We cannot currently predict the outcome of this matter, whether additional amounts will be incurred to resolve this matter, if any, or the matter’s ultimate impact on our business. We may be obligated to pay more costs in the future because, among other things, the FDA may determine that we are not fully compliant with the amended consent decree and therefore impose penalties under the amended consent decree, and/or we may be subject to future proceedings and litigation relating to the matters addressed in the amended consent decree. As of June 30, 2014, we do not believe that a loss is probable in connection with the amended consent decree, and accordingly, we have no reserves associated with compliance with the amended consent decree.
In response to infusion product recalls and the amended consent decree, we have made substantial investments in quality systems and quality personnel headcount over the past several years. While we believe that we have made significant improvements to our product quality and overall quality systems, further quality concerns, whether real or perceived, could adversely affect our results. Conversely, improving quality can be a competitive advantage and improve our results.
Infusion Business and Market Developments
Our consolidated results have also been affected by developments within our infusion business and the infusion market in the United States. Because of safety concerns, the FDA has increased its scrutiny of infusion pumps. During fiscal year 2011, three of our competitors recalled their infusion pumps to correct safety concerns. In addition, a fourth was ordered by the FDA to recall and destroy as many as 200,000 of its infusion pumps and to provide refunds to its customers or replace pumps at no cost. As a result, there was increased demand for infusion pumps in the United States in fiscal year 2011 and 2012, as healthcare providers sought to replace or upgrade their existing equipment. We experienced increased demand for our infusion pumps as a result, which contributed to higher infusion revenues for fiscal year 2011 and 2012. In order to successfully compete in this business environment, we temporarily discounted the pricing on our infusion pumps, in some cases up to 30% or more. In late fiscal year 2013, a competitor that recalled infusion pumps during fiscal year 2011, recalled additional infusion pumps to correct safety concerns, and it announced that it would stop selling several of its infusion pumps in the United States and seek to retire its older pump technologies from the market. As a result, we again experienced increased demand for our infusion pumps in the United States in fiscal year 2014.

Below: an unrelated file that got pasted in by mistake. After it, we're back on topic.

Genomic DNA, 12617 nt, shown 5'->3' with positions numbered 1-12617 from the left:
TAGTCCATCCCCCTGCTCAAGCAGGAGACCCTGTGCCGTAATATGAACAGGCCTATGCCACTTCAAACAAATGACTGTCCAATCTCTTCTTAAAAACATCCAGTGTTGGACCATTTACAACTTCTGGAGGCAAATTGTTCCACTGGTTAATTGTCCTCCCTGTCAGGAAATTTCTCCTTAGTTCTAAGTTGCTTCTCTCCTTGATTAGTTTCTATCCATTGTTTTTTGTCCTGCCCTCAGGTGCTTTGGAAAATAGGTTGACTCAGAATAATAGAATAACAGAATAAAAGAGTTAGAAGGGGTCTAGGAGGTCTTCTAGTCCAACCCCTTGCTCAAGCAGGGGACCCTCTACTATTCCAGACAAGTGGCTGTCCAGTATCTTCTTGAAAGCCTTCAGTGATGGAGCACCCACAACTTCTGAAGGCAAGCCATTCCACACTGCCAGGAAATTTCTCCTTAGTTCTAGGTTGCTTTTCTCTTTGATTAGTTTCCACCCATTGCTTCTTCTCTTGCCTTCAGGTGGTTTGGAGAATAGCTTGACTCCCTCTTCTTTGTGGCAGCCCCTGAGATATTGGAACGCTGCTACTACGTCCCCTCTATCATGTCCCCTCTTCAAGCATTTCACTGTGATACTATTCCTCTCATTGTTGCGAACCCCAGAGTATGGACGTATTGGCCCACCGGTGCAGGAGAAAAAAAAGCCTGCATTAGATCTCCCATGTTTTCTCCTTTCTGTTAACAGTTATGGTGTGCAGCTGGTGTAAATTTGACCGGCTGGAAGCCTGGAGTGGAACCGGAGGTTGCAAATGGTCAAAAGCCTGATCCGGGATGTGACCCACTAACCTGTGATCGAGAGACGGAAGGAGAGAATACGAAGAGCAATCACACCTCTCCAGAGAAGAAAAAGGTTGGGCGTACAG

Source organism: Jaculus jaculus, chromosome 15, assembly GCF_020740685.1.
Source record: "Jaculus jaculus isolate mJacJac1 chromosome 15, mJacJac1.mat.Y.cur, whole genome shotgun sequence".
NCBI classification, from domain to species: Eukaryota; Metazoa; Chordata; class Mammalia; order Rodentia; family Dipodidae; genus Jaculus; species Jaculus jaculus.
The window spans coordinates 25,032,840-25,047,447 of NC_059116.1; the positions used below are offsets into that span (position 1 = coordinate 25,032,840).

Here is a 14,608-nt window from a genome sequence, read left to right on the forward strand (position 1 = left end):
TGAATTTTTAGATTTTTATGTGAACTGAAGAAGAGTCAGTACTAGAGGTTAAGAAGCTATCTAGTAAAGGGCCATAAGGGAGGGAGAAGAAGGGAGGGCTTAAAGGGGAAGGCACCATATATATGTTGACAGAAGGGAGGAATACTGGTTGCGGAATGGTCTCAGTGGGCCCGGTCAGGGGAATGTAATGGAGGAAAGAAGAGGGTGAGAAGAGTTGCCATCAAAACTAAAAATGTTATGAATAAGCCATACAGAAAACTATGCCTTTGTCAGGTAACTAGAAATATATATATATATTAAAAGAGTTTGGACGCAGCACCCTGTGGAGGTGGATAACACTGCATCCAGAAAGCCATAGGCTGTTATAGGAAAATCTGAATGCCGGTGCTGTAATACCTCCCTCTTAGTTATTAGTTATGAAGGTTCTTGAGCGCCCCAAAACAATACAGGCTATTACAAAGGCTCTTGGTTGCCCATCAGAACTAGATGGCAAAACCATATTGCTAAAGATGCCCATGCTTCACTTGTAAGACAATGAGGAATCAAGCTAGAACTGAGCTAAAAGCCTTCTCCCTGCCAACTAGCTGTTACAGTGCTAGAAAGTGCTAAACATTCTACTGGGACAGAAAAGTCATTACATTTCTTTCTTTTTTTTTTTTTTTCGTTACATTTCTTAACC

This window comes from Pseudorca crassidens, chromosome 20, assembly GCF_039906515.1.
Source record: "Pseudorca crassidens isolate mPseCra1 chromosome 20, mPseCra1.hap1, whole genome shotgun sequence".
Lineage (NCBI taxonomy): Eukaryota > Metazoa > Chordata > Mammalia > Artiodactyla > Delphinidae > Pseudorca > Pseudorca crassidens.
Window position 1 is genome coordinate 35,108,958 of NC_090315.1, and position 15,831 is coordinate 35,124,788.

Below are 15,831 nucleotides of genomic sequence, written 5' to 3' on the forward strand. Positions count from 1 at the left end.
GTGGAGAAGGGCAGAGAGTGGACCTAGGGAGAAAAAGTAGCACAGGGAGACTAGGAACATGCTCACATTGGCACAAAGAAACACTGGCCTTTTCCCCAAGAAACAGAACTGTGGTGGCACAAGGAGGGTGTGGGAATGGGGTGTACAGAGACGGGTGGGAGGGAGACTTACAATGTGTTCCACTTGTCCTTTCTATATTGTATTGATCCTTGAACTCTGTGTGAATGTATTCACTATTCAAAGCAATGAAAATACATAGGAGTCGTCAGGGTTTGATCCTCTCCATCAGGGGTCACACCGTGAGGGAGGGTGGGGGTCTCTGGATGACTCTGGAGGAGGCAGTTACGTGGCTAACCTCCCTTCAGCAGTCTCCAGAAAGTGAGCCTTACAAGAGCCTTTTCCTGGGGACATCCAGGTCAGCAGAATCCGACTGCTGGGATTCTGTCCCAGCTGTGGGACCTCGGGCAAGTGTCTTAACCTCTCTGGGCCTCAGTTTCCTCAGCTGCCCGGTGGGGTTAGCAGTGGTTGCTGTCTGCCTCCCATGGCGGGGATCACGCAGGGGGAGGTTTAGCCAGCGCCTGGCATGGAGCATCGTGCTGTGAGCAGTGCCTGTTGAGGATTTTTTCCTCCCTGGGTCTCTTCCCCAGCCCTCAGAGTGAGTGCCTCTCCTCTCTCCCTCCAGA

Income Taxes
Prior to the spinoff, our operations were included in Cardinal Health’s United States federal and state tax returns or non-United States jurisdictions tax returns. In connection with the spinoff, we and Cardinal Health entered into a tax matters agreement that governs the parties’ respective rights, responsibilities and obligations with respect to taxes. The tax matters agreement generally provides that the control of audit proceedings and payment of any additional liability related to our business is our responsibility.

31


Basis of Presentation
The audited consolidated financial statements reflect the consolidated operations of CareFusion Corporation and its subsidiaries. Leading up to our spinoff from Cardinal Health, we organized our business into two reportable segments: Critical Care Technologies and Medical Technologies and Services. During the quarter ended September 30, 2011, we realigned our business into two new global operating and reportable segments, Medical Systems and Procedural Solutions, in order to reduce complexity, provide clearer governance for our investments and make it easier for our customers to do business with us. Additionally, during the quarter ended September 30, 2012, we combined our respiratory diagnostics products with the Respiratory Technologies business line within the Medical Systems segment. Our respiratory diagnostics products had previously been reported within the Procedural Solutions segment as “Other.” Financial information for all periods presented have been reclassified to reflect these changes to our operating and reportable segments.
The Medical Systems segment is organized around our medical equipment business lines. Within the Medical Systems segment, we operate our Dispensing Technologies, Infusion Systems and Respiratory Technologies business lines. The Dispensing Technologies business line includes equipment and related services for medication and supply dispensing. The Infusion Systems business line includes infusion pumps and dedicated disposable infusion sets and accessories. The Respiratory Technologies business line includes respiratory ventilation and diagnostics equipment and dedicated consumables used during respiratory diagnostics and therapy. We also include our data mining surveillance service business within the Medical Systems segment, which we report as “Other.”